Feeling sad or stressed? These five apps can help

While nothing can replace a good therapist, these apps certainly give a good go for significantly less money.

With life happening at such a fast pace, and South Africa being a country that isn’t short of stressors it is unsurprising that more and more people are complaining of depression, stress and anxiety.

Getting help can however be expensive, especially if you aren’t sure what you are going through or where to turn. Fortunately, there are several good apps on the market specifically designed to help people to diagnose, cope with and even start combatting poor mental health. These are the best:

Youper

Youper uses artificial intelligence to help users to first identify then track and process their feelings. Using an AI type chatbot, the app will ask users to explain how they are feeling at a specific time, then slowly build an understanding of their moods. The user is then able to ask Youper for help in identifying just how they are feeling and explain it to them. Following the assessment, Youper can suggest a few activities that may help the user to improve the rest of their day.

The app keeps a log that builds up over time, which also helps the user to better understand their moods and their fluctuations to more easily gain an understanding of just what might trigger certain moods and feelings.

Scoring an average review rating of 4.9 stars out of 5 on Google play after 37 000 reviews, this free app with in-app purchases has a resoundingly positive response with most users mentioning that it is surprisingly good at bringing them up, and making them feel better.

7 Cups

 

The numbers being touted by the creators of this app makes it worth looking into alone. Creators claim that by simply downloading their app you will have immediate access to 180 professional therapists, over 300,000 trained listeners, and a record they say has helped more than 25-million people.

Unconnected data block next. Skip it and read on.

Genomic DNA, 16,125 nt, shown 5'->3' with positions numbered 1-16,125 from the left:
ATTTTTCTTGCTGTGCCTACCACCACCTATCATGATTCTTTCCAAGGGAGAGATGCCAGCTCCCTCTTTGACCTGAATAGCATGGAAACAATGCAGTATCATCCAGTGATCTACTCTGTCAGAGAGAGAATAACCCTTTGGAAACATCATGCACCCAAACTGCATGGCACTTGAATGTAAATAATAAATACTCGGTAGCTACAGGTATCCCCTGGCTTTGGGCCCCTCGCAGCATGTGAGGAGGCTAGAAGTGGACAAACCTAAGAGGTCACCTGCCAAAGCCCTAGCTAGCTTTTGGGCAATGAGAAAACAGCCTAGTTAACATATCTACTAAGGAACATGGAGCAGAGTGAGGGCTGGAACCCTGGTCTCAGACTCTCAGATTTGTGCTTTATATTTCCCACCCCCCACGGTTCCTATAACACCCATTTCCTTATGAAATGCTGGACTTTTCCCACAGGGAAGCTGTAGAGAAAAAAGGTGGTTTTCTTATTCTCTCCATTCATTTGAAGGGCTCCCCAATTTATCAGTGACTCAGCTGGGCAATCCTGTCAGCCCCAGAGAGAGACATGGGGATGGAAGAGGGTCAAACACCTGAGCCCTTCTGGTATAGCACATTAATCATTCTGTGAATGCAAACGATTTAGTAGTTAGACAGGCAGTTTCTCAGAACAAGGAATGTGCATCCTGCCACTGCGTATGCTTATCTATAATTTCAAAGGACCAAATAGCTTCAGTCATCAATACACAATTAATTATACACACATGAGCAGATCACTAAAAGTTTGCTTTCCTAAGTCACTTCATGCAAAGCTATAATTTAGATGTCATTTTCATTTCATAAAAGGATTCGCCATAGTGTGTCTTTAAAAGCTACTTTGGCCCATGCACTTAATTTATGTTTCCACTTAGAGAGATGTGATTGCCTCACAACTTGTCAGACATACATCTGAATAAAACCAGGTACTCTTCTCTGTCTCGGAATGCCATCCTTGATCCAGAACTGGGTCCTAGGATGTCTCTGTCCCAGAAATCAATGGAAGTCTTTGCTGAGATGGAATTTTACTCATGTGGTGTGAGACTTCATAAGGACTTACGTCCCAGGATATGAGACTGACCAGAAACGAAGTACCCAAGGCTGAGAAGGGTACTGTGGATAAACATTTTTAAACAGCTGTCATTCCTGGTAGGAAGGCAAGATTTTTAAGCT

Essentially 7 cups provides users with online therapy and free support to aid with any number of types of “emotional stress” from depression to post-traumatic stress disorder. Chats with the various trained listeners are totally anonymous, which many of the reviewers say has helped them open up in a way they have not felt comfortable doing before. Users can connect with the first available listener, or search through the database to find someone they believe would be best suited to help them with their specific problem.

Rated 4.2 stars out of 5 after almost 16 000 views the success rate of this app seems to be based around which listeners you connect to, with the vast majority being excellent. 7 Cups is free with in app purchases.

Sanvello

Sanvello has taken an extremely scientific approach to mental wellness developing an app that includes tools, activities, reflections, and groups to help users decrease anxiety and increase happiness. With a mental health professional on the development team and several more on the advisory board the app uses a series of tools including cognitive behavioural therapy, to help users to manage their feelings, handle stress, and most importantly reach out for help.